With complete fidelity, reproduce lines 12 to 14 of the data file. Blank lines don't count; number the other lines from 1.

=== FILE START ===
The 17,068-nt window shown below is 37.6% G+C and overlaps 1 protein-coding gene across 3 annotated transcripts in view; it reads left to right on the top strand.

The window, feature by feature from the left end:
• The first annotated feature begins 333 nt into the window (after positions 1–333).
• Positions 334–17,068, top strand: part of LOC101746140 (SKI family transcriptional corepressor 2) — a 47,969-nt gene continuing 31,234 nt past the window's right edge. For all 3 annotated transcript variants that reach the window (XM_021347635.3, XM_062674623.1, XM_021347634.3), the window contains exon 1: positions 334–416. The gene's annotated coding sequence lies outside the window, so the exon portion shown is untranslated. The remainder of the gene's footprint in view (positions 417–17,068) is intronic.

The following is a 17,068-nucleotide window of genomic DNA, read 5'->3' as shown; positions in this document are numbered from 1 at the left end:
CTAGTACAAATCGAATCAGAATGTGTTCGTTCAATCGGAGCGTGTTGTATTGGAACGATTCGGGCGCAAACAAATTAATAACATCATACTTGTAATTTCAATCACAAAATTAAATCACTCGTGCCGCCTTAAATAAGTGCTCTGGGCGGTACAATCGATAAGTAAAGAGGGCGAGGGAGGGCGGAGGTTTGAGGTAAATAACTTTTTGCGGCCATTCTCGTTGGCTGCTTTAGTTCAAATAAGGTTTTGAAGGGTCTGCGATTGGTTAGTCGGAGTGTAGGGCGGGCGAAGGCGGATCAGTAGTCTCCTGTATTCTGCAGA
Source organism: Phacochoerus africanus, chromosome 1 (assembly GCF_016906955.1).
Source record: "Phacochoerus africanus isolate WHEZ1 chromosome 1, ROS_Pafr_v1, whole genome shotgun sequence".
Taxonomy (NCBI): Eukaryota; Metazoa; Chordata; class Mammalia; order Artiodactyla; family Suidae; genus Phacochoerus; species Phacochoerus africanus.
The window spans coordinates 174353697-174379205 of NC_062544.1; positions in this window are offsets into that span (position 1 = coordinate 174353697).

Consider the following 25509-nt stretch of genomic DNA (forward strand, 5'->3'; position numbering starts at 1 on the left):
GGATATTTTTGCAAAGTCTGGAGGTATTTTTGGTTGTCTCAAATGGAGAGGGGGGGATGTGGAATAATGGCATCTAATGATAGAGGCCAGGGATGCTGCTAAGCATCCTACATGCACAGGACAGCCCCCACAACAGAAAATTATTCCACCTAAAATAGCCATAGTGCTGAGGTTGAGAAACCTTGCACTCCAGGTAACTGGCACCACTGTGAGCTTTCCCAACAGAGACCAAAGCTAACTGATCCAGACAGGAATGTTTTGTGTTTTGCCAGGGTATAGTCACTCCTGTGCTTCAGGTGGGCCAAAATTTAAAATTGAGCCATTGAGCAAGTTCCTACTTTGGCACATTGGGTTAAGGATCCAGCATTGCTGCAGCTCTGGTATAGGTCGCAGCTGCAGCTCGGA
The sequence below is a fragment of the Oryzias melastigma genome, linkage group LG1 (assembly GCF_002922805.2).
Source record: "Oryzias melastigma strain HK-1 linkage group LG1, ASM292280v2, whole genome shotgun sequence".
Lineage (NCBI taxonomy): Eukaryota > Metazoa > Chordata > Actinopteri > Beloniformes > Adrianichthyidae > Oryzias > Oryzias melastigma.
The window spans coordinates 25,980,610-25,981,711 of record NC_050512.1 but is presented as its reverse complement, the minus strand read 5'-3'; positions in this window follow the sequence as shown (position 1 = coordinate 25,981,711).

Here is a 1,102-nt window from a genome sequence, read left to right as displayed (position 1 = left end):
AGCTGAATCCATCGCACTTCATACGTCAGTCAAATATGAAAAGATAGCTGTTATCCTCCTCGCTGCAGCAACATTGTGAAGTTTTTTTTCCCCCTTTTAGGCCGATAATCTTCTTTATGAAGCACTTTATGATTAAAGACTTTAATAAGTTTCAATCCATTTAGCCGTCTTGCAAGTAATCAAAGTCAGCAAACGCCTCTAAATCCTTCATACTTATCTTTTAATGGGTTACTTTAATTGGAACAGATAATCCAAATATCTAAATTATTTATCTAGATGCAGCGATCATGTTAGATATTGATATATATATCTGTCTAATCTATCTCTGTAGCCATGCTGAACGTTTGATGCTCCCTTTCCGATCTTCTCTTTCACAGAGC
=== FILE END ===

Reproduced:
GGATATTTTTGCAAAGTCTGGAGGTATTTTTGGTTGTCTCAAATGGAGAGGGGGGGATGTGGAATAATGGCATCTAATGATAGAGGCCAGGGATGCTGCTAAGCATCCTACATGCACAGGACAGCCCCCACAACAGAAAATTATTCCACCTAAAATAGCCATAGTGCTGAGGTTGAGAAACCTTGCACTCCAGGTAACTGGCACCACTGTGAGCTTTCCCAACAGAGACCAAAGCTAACTGATCCAGACAGGAATGTTTTGTGTTTTGCCAGGGTATAGTCACTCCTGTGCTTCAGGTGGGCCAAAATTTAAAATTGAGCCATTGAGCAAGTTCCTACTTTGGCACATTGGGTTAAGGATCCAGCATTGCTGCAGCTCTGGTATAGGTCGCAGCTGCAGCTCGGA
The sequence below is a fragment of the Oryzias melastigma genome, linkage group LG1 (assembly GCF_002922805.2).
Source record: "Oryzias melastigma strain HK-1 linkage group LG1, ASM292280v2, whole genome shotgun sequence".